wheeitsme

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Re: An Adult Should Really Know This - Silly Things You've Had to Tell People
« Reply #1384 on: December 17, 2013, 11:18:45 AM »
That reminds me of when my British grandmother visited us in Canada, bought a coffee cake from the bakery, and was outraged when it didn't taste like coffee.  I can understand her reaction, though.

I'd also, prior to having been on this site, have expected a coffee cake to taste like coffee. Coffee cake in the UK (as far as I am aware) means coffee flavoured cake, or at the very least, cake with coffee flavoured icing. I know now in (at least some parts of) the US that it means 'cake to have with coffee' not necessarily also being coffee flavoured.

However, a teacake in the UK does not of course taste of tea, so I suppose we really don't have a leg to stand on in terms of consistency!

Yes, if I bought a coffee cake and it was not coffee flavoured I would be surprised and disappointed. (especially as coffee cake is my favourite kind of cake!)  But if I were in a foreign country I would probably assume that the error was mine.

Out of interest, given that a coffee cake isn't a cake made with coffee, how would I spot the cake that was coffee flavoured?  and how would a 'coffee cake' differ from any other type of cake?

Oh, golly.  USA here.  I never thought about coffee cake.  I love their cinnamon crumbly streuseley goodness, and I would be very sad if I ordered it and I got a coffee flavored cake, lol.


Slartibartfast

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Re: An Adult Should Really Know This - Silly Things You've Had to Tell People
« Reply #1385 on: December 17, 2013, 11:31:09 AM »
Coffee cake in the US is more like a sweetened bread, really - it's almost always got a crumbly topping (much like streusel) and usually has swirls of brown sugar/spices/butter/etc. through it.  It can be very sweet, but it isn't always and it's usually not as sweet as real cake can be, more like a muffin or quickbread.  It's definitely a "meal" food item as opposed to a "dessert" thing.

Teenyweeny

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Re: An Adult Should Really Know This - Silly Things You've Had to Tell People
« Reply #1386 on: December 17, 2013, 11:35:23 AM »
But...if that's a coffee cake, then what is a coffee FLAVOURED cake called?

Or did I just answer my own question?  ;)



Desdemona

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Re: An Adult Should Really Know This - Silly Things You've Had to Tell People
« Reply #1387 on: December 17, 2013, 11:42:48 AM »
But...if that's a coffee cake, then what is a coffee FLAVOURED cake called?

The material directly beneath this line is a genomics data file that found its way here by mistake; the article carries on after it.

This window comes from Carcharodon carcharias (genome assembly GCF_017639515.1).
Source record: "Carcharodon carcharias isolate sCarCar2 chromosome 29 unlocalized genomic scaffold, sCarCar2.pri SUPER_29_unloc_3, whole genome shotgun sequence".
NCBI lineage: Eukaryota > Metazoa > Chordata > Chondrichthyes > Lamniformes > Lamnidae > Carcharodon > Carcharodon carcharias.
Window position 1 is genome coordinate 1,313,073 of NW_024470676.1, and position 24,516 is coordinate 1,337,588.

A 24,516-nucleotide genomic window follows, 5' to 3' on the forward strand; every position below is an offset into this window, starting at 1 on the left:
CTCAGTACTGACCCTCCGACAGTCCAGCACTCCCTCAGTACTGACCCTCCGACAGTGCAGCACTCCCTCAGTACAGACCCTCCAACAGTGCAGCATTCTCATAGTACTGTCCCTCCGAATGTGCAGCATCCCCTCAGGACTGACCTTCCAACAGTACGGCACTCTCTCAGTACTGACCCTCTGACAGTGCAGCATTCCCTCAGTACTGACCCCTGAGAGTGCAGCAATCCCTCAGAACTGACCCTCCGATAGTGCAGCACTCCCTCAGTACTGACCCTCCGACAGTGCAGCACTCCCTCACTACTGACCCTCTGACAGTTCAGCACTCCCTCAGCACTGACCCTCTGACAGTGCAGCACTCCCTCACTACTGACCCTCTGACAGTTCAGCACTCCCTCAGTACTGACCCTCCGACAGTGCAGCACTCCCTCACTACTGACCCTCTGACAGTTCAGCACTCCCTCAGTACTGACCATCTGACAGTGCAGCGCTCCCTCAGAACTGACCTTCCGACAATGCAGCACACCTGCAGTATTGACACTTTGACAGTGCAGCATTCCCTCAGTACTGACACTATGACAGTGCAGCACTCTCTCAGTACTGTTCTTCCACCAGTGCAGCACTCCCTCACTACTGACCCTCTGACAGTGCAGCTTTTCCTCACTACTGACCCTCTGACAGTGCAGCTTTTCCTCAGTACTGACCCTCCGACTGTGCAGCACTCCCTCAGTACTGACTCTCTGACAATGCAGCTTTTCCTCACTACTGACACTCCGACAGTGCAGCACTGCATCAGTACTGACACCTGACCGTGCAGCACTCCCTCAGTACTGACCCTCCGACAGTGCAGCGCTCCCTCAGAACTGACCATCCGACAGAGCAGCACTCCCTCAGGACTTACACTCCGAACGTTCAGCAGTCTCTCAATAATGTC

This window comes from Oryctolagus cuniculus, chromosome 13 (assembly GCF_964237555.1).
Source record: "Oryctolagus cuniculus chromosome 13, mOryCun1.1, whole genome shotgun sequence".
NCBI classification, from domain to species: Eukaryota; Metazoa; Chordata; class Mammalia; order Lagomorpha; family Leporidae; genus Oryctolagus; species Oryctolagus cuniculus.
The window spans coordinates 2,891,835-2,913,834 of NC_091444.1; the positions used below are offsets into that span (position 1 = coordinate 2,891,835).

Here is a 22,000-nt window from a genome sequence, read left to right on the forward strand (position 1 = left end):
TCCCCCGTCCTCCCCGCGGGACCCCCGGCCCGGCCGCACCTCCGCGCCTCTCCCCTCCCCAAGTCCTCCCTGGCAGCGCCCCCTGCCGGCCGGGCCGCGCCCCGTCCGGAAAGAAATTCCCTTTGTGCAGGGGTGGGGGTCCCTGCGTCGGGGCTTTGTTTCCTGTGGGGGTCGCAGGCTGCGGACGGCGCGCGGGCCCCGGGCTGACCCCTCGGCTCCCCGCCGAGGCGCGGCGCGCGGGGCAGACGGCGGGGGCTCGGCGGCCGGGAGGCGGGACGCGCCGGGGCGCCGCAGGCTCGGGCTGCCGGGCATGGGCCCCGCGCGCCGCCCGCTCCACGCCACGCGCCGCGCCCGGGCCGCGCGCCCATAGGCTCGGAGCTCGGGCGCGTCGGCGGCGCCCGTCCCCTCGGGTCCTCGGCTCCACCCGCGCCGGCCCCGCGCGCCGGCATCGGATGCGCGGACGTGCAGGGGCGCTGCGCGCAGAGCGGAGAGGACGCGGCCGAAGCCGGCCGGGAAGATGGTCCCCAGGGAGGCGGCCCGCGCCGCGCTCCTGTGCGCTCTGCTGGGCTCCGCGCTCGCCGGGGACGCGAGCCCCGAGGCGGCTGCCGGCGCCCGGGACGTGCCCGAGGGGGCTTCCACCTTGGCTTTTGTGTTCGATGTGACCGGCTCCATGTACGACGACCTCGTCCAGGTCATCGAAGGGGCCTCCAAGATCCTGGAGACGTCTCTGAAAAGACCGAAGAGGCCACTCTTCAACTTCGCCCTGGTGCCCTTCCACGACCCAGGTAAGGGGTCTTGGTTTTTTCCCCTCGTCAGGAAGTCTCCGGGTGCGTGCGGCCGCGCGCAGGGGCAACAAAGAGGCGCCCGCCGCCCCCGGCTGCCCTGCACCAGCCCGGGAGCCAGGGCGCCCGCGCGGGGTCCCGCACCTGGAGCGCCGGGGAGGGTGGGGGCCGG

Or did I just answer my own question?  ;)

In my part of the US we really don't have just coffee flavored cakes at all. Cakes with coffee flavoring are usually also chocolate so they would be called mocha cakes and even mocha cakes aren't very common here.

perpetua

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Re: An Adult Should Really Know This - Silly Things You've Had to Tell People
« Reply #1388 on: December 17, 2013, 11:47:14 AM »
But...if that's a coffee cake, then what is a coffee FLAVOURED cake called?

Or did I just answer my own question?  ;)

In my part of the US we really don't have just coffee flavored cakes at all. Cakes with coffee flavoring are usually also chocolate so they would be called mocha cakes and even mocha cakes aren't very common here.

Oh, you're missing out there. Coffee (flavoured) cake is one of life's greatest pleasures :)

I'm not sure I've ever had a coffee and chocolate one though - that does sound nice.

Teenyweeny

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Re: An Adult Should Really Know This - Silly Things You've Had to Tell People
« Reply #1389 on: December 17, 2013, 11:49:12 AM »
I'd definitely expect something like this. http://www.nigella.com/recipes/view/COFFEE-AND-WALNUT-LAYER-CAKE-5307

I usually see them with walnuts, although sometimes you get them without. And yes, it's delicious.



lowspark

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Re: An Adult Should Really Know This - Silly Things You've Had to Tell People
« Reply #1390 on: December 17, 2013, 11:53:35 AM »
I've never had coffee flavored cake. Someone oughta post a recipe!  ;D
Houston 
Texas 
USA 

emwithme

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Re: An Adult Should Really Know This - Silly Things You've Had to Tell People